Men In High Heels Downtown

The line of men carrying signs down the Main Street Mall during the Friday lunch hour had to stop a few times so the men wearing heels could keep pace.

Some of the men wore bright red heels. Some went with conservative black to go with their suits.

The signs drew the attention of the lunch crowd initially in Court Square. Then the awkward gait of some of the marchers drew attention to their footwear.

A table of patio diners at Main and Madison burst into applause as the marchers slowly turned the corner near the University of Memphis Law School.

The first “Memphis Men For Memphis Women March” made its point about domestic violence. In some cases it was with a stiletto heel. The march was to raise awareness of the problem as well as the community collaborative headed by the Memphis Area Women’s Council to work toward solutions.

The marshals for the walk were Shelby County Commissioner Mike Carpenter, a vocal advocate of a family crisis center and a court devoted to domestic violence cases, and Lee Wilson, the General Sessions Criminal Court Judge who oversees the domestic violence docket.

“It is a pervasive problem in our community that is not taken seriously enough,” Carpenter said citing 300 to 400 protective orders that are requested every day in the Shelby County court system. “We have one dedicated shelter that houses 23 women and children and that’s it.”

Wilson took on the domestic violence docket when he was appointed judge by the Shelby County Commission last year. There have been domestic violence dockets in the past. The past efforts were overwhelming for the judges who tried to keep them going without a lot of support from other entities.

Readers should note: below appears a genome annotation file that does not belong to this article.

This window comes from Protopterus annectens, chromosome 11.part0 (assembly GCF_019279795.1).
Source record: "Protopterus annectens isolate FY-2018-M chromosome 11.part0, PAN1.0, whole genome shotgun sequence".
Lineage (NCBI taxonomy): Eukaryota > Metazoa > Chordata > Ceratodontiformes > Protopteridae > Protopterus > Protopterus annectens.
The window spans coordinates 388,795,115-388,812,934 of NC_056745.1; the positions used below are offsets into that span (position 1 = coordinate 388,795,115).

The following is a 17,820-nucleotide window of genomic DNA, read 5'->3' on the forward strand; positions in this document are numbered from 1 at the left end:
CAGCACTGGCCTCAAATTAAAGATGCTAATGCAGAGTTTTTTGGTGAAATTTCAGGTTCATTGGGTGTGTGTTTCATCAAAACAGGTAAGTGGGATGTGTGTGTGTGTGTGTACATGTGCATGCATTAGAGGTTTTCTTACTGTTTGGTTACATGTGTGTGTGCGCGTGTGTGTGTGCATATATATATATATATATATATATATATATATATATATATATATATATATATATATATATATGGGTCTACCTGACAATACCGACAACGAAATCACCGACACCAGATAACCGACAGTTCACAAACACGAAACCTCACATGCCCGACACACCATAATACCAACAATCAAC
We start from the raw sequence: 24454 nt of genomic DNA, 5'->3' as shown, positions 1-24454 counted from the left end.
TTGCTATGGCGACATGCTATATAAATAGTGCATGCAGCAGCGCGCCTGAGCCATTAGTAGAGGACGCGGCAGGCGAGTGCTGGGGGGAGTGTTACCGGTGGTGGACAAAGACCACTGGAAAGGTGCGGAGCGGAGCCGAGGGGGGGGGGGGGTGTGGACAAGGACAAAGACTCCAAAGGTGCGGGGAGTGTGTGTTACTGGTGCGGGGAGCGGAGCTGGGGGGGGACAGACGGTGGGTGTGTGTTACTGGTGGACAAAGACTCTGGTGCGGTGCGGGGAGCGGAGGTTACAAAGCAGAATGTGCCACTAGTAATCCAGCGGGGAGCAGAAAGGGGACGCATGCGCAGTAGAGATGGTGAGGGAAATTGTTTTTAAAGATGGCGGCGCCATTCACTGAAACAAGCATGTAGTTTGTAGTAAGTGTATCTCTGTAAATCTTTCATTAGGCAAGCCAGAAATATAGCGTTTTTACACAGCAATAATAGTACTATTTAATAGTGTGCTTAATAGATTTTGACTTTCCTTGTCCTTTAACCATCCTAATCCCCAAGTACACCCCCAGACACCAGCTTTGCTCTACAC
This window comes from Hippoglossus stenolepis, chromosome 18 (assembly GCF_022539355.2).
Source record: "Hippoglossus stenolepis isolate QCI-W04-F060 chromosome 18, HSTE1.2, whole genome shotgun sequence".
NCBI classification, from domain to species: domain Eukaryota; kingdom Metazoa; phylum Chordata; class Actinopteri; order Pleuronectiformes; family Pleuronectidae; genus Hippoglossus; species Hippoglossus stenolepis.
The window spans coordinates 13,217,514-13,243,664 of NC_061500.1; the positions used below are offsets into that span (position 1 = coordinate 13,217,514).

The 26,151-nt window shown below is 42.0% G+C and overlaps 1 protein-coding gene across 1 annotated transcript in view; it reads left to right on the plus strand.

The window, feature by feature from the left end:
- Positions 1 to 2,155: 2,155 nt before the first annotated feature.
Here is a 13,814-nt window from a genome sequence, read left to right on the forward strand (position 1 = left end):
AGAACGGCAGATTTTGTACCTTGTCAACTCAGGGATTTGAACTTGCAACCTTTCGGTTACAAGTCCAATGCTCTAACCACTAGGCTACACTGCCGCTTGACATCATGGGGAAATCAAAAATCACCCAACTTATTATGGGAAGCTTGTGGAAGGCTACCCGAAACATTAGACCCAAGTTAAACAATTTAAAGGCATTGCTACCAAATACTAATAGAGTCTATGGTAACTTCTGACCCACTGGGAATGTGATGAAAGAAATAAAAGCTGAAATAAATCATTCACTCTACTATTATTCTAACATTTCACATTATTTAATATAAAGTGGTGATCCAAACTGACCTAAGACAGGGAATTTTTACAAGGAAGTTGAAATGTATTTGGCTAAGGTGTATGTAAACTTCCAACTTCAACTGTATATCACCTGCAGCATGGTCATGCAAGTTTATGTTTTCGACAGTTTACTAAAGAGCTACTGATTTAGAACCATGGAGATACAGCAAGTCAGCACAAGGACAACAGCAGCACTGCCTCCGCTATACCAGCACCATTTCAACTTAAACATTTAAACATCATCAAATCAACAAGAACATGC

Wilson said he needs more advocates in court to help the victims.

“We need more investigators too. We need more help for the victims,” he said. “We need programs for the children who have witnessed domestic violence. We need more programs for the offenders themselves.”

Between Wilson and Carpenter at the front of the march was David Wayne Brown, who along with Reid Phillips organized the demonstration.

“Domestic violence is the only major crime in the community that is steadily going up – on the increase. Everything else has been going down. And probably half of the cases aren’t even reported. So, that’s only what we know,” said Brown, who sported a pair of red high heels.

“We’re trying to bring a little bit of light hearted awareness to this issue,” he added. “And I’m about to take these shoes off because they are killing me.”

It’s worth noting that when the movie star Ginger Rogers died, more than a few people observed that while her dance partner Fred Astaire got a lot of praise, Rogers did everything he did backwards and wearing high heels.

As the weekend begins, there are a few dozen men in Memphis who have walked the cobblestones and cracked sidewalks of Downtown with a bit more appreciation of that eulogy.

The Court Square area will be busy into the evening. The Law Week kickoff starts at 5 pm in the square. The Daily News is proud to be a part of the event by The Memphis Bar Association.

One Response to “Men In High Heels Downtown”

  1. [...] folks in Memphis take to the streets to highlight the problem of domestic violence. Men in red heels? You read it [...]

Dansette

google